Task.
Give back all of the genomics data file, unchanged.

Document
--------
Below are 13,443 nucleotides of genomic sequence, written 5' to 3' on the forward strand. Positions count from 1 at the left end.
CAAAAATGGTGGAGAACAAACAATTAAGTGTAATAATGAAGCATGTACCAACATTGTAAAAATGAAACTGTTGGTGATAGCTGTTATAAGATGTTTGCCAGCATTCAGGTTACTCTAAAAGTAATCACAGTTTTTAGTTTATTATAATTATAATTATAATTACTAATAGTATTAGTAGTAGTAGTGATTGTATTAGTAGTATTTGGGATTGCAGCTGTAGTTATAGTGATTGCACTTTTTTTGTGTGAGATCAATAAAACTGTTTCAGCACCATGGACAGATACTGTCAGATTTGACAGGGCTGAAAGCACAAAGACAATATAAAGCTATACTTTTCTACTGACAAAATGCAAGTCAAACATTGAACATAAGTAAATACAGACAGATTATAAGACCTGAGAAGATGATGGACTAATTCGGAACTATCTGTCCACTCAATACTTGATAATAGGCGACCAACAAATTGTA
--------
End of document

Below are 13,443 nucleotides of genomic sequence, written 5' to 3' on the forward strand. Positions count from 1 at the left end.
CAAAAATGGTGGAGAACAAACAATTAAGTGTAATAATGAAGCATGTACCAACATTGTAAAAATGAAACTGTTGGTGATAGCTGTTATAAGATGTTTGCCAGCATTCAGGTTACTCTAAAAGTAATCACAGTTTTTAGTTTATTATAATTATAATTATAATTACTAATAGTATTAGTAGTAGTAGTGATTGTATTAGTAGTATTTGGGATTGCAGCTGTAGTTATAGTGATTGCACTTTTTTTGTGTGAGATCAATAAAACTGTTTCAGCACCATGGACAGATACTGTCAGATTTGACAGGGCTGAAAGCACAAAGACAATATAAAGCTATACTTTTCTACTGACAAAATGCAAGTCAAACATTGAACATAAGTAAATACAGACAGATTATAAGACCTGAGAAGATGATGGACTAATTCGGAACTATCTGTCCACTCAATACTTGATAATAGGCGACCAACAAATTGTA